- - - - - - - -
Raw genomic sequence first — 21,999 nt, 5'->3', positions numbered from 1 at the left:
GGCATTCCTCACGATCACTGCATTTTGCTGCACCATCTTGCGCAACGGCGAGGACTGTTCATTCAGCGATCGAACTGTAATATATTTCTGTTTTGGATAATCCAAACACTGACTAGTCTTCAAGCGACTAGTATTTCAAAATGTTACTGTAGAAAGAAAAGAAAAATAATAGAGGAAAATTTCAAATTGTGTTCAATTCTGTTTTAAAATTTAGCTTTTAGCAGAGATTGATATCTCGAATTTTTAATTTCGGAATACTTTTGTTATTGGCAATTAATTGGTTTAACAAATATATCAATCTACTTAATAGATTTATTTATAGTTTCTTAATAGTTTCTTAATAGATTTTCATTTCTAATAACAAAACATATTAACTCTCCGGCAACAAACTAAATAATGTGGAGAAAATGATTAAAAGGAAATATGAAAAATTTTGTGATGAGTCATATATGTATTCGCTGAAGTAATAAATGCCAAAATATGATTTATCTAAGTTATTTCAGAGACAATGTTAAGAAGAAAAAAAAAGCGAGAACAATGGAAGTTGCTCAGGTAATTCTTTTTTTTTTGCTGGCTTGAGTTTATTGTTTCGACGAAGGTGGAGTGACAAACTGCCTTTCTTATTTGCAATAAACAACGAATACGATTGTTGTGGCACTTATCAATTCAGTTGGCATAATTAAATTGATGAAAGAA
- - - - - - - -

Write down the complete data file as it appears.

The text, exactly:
Raw genomic sequence first — 21,999 nt, 5'->3', positions numbered from 1 at the left:
GGCATTCCTCACGATCACTGCATTTTGCTGCACCATCTTGCGCAACGGCGAGGACTGTTCATTCAGCGATCGAACTGTAATATATTTCTGTTTTGGATAATCCAAACACTGACTAGTCTTCAAGCGACTAGTATTTCAAAATGTTACTGTAGAAAGAAAAGAAAAATAATAGAGGAAAATTTCAAATTGTGTTCAATTCTGTTTTAAAATTTAGCTTTTAGCAGAGATTGATATCTCGAATTTTTAATTTCGGAATACTTTTGTTATTGGCAATTAATTGGTTTAACAAATATATCAATCTACTTAATAGATTTATTTATAGTTTCTTAATAGTTTCTTAATAGATTTTCATTTCTAATAACAAAACATATTAACTCTCCGGCAACAAACTAAATAATGTGGAGAAAATGATTAAAAGGAAATATGAAAAATTTTGTGATGAGTCATATATGTATTCGCTGAAGTAATAAATGCCAAAATATGATTTATCTAAGTTATTTCAGAGACAATGTTAAGAAGAAAAAAAAAGCGAGAACAATGGAAGTTGCTCAGGTAATTCTTTTTTTTTTGCTGGCTTGAGTTTATTGTTTCGACGAAGGTGGAGTGACAAACTGCCTTTCTTATTTGCAATAAACAACGAATACGATTGTTGTGGCACTTATCAATTCAGTTGGCATAATTAAATTGATGAAAGAA